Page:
Twisted Manor

Mystery vocabulary game offers many clues but more dead ends

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Subjects & Skills

Critical Thinking, English Language Arts

Great for

Game-Based Learning, Instructional Design

Price: Free to try
Platforms: iPad

Pros: There's a lot to read, and the graphics, though hard to see, are creepy and well done.

Cons: Red herrings and a lack of hints make this incomplete game very frustrating.

Bottom Line: Students will like the idea of the game, but with so little substantive direction, they're likely to give up before improving their vocabulary or reading skills.

A game like Twisted Manor has potential for use as a tool to build vocabulary and reading comprehension skills. The storyline is neat -- a professor accidentally brings all of his creepy toys to life -- and could make for some great creative writing in the classroom. Teachers could also take advantage of the many objects and intriguing room decorations and layouts to encourage students to piece together what happened and discuss how those objects might have significance. Beyond that, however, teachers will need to deal with students' complaints about the lack of hints and directions and the fact that clues and objects don't seem to fit together in any logical way. Teachers should know that these complaints are likely a flaw in the game, and not students lacking grit. With some additional features such as tutorials, in-app hints, a path forward, and better lighting, though, this game would have a chance to be something that teachers and students could have fun exploring in the ELA classroom.

Twisted Manor is a vocabulary and problem-solving game (available for iOS) that has students investigating a science experiment gone awry. After choosing a character, students venture through a series of rooms in a haunted mansion where they must with follow clues, learn new vocabulary, and make meaning out of dialogue, notes, and journal entries. Although it’s a great concept, the game is disjointed with many red herrings and items that lead to nowhere.

Cryptic dialogue with some of the characters -- toys brought to life -- offers some direction, but students may find themselves walking from room to room with an idea of what they're trying to accomplish, but no way to do it. For instance, a student might solve a clue to get a key to a door, but the door is nowhere to be found. Other times there are obvious clues that are either inaccessible or too hard to see because of the poor lighting. For example, there's a lever lit up in the study, but no way to get to it and no hints to help students. Things in each room flash and light up as if important, but there’s no way to figure out their meaning. So while the game is appealing both in concept and in style, it's ultimately an exercise in frustration.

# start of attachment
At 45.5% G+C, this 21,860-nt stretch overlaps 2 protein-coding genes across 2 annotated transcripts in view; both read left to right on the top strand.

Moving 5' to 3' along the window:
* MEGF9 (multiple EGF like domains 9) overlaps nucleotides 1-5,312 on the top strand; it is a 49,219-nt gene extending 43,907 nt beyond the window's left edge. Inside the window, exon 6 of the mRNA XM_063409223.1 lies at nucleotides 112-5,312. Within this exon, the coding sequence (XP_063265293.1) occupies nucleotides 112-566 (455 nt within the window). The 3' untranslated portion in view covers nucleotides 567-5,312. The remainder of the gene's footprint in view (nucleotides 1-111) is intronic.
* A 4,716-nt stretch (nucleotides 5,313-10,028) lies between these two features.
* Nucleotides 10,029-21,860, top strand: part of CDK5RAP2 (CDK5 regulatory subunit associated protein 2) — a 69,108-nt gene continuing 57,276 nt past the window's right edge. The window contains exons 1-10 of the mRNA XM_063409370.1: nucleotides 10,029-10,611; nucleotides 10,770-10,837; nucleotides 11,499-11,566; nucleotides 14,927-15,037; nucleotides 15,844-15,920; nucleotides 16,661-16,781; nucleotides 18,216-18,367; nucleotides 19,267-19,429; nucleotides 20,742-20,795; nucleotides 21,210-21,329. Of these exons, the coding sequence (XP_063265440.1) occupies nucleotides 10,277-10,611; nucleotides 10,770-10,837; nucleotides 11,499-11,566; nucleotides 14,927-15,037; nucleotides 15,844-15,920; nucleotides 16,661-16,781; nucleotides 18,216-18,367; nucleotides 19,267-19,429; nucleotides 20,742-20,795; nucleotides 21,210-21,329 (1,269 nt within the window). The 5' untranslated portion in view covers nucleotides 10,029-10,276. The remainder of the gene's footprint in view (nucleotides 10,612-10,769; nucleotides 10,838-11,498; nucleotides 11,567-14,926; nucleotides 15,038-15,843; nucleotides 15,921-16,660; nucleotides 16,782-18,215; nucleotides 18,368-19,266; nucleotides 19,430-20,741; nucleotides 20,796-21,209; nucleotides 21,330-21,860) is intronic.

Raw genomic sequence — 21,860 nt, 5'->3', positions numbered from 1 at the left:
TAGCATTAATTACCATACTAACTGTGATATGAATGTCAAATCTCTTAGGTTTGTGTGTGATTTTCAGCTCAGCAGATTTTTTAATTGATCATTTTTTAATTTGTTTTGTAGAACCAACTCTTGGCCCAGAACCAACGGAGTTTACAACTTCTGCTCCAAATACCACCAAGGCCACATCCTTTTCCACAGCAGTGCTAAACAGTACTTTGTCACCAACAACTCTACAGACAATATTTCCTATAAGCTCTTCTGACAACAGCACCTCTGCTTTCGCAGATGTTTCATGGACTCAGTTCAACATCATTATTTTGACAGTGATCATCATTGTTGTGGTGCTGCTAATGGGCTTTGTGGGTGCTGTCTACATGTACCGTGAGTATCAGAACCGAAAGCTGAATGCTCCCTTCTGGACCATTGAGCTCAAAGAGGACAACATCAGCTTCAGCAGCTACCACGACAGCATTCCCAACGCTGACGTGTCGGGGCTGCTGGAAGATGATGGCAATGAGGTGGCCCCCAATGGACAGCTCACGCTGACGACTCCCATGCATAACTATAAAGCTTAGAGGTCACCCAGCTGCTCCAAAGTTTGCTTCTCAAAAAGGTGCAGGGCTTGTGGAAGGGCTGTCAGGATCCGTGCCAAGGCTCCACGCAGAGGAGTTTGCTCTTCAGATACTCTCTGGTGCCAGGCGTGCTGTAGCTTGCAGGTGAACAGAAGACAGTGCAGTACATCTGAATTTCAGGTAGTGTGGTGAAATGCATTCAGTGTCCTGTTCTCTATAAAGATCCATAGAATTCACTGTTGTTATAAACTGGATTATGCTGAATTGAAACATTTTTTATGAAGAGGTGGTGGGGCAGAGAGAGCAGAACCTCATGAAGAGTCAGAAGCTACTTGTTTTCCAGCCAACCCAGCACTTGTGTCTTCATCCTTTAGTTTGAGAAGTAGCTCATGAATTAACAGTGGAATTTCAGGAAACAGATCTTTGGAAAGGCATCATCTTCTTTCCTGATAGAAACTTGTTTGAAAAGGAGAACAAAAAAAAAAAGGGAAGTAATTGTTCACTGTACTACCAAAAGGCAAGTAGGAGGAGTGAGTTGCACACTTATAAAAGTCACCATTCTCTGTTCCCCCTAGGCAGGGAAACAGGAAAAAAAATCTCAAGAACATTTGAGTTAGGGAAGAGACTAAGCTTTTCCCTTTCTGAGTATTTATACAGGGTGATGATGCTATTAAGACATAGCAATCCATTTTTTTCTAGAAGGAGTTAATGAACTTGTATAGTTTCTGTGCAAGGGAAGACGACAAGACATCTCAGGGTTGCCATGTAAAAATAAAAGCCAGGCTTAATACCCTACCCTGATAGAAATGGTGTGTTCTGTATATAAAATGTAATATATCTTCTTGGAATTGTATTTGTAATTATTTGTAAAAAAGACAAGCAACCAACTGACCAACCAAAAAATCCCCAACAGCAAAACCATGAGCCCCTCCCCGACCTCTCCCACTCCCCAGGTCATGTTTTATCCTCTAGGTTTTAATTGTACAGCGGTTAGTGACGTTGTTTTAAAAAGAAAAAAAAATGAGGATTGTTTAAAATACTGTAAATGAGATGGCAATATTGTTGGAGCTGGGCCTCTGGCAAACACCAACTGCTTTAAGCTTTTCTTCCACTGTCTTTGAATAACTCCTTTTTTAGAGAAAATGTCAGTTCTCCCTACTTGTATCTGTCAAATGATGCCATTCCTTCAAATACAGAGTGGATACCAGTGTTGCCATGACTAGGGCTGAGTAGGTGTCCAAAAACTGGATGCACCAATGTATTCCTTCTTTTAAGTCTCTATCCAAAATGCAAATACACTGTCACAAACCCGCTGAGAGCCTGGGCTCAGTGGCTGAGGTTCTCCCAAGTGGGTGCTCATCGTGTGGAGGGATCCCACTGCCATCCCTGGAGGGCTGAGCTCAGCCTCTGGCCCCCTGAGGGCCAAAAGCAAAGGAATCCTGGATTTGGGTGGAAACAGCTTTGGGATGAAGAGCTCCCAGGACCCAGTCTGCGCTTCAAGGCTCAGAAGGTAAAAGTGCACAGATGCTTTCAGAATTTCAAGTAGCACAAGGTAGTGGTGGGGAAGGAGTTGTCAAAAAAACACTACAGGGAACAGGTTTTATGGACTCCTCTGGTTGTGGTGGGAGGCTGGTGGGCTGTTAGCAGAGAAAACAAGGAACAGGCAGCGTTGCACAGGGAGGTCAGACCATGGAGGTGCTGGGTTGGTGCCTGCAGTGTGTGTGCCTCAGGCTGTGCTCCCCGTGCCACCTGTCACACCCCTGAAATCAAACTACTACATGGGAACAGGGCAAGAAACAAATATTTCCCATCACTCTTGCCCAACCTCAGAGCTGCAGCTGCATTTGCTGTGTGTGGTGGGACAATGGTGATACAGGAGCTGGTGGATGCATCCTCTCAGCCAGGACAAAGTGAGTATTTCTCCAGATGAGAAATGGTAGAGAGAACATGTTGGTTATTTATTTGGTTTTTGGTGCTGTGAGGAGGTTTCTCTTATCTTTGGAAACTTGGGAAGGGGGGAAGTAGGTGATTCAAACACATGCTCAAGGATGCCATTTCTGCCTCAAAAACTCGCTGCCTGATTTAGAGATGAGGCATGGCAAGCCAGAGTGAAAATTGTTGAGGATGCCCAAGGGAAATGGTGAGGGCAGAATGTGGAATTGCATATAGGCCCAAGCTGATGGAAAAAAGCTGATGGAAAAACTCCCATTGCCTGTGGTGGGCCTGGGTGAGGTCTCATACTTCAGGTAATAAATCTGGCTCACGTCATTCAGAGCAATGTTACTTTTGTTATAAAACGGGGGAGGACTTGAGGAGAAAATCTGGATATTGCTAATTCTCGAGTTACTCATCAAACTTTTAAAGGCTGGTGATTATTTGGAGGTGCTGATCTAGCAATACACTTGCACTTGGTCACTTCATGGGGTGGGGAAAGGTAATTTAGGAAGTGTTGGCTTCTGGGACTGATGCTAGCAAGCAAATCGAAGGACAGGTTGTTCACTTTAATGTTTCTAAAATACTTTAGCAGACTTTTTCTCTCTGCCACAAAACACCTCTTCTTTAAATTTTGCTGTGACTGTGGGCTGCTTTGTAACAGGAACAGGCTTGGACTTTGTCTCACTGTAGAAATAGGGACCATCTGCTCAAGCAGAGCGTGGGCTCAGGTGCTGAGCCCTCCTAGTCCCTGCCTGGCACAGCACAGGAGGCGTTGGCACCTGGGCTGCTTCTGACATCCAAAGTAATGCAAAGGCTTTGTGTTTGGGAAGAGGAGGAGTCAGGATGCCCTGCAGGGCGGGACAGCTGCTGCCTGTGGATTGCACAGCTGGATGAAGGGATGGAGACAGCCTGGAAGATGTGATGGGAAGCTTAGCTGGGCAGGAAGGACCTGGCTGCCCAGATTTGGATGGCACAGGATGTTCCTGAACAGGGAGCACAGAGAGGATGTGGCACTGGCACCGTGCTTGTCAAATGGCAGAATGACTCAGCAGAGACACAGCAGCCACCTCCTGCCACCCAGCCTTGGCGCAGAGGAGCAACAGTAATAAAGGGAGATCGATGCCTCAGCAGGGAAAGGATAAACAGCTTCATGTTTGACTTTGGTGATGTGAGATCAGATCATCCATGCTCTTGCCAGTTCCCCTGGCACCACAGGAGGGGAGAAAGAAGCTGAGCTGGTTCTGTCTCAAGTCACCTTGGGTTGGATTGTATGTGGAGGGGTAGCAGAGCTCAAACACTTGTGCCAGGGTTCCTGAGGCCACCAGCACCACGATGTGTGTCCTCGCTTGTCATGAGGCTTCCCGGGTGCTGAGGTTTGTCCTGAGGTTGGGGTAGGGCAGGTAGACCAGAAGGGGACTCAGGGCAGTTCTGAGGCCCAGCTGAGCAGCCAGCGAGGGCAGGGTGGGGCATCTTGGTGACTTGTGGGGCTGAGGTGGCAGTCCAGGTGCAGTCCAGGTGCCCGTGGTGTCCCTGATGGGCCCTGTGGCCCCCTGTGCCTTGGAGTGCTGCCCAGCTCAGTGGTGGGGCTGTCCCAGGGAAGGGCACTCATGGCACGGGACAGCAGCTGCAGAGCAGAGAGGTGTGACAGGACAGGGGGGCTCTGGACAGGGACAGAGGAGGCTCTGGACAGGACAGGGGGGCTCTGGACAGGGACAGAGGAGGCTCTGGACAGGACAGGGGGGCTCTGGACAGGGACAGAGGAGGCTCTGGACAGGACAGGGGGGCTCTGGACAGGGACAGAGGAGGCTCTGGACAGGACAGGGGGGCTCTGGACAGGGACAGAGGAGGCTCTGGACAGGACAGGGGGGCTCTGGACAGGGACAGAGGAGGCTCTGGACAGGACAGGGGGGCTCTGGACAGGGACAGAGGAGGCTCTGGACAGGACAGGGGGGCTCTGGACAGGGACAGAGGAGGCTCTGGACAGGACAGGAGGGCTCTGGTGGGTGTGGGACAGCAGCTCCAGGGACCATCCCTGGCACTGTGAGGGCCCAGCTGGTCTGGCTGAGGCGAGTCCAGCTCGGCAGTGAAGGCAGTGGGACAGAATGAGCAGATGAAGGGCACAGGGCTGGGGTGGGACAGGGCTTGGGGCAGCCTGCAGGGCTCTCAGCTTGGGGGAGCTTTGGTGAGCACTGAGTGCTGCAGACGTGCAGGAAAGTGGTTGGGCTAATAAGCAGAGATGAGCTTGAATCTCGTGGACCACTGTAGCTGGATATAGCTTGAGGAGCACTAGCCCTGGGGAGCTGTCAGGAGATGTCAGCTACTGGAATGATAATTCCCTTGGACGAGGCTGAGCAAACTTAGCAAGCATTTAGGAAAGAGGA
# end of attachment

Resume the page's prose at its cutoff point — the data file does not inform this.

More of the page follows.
The journal of vocabulary can provide a springboard for paragraph writing, and a more complete clues journal might encourage reluctant readers to get involved in the storyline. The basic concept -- using clues to solve a mystery while characters and objects contribute to plot development -- is great in theory. Unfortunately, the overall gaming experience is a dud, especially after spending multiple hours traveling from room to room trying to figure out what to do with the clues. It seems like this is a neat concept that the developers abandoned. If they were to add more hints and a tutorial, and generally improve the experience of gameplay, the game would have a chance to impact learning via improved vocabulary, reading, and critical-thinking skills. As it is, however, students will want to find another haunted house to explore.

Learning Rating

Overall Rating

The creepy setting and pictures offer some instant engagement, but the incomplete experience will leave students wanting.


The journal can be a useful tool for vocabulary and hints, but without the chance to make meaning, the game falls short of educational efficacy. 


There’s a lack of support all around: cryptic hints, an inability to use the clues given, and no tutorials or support make this game one to pass up.

Common Sense reviewer
Marianne Rogowski
Marianne Rogowski Instructional Technology Facilitator

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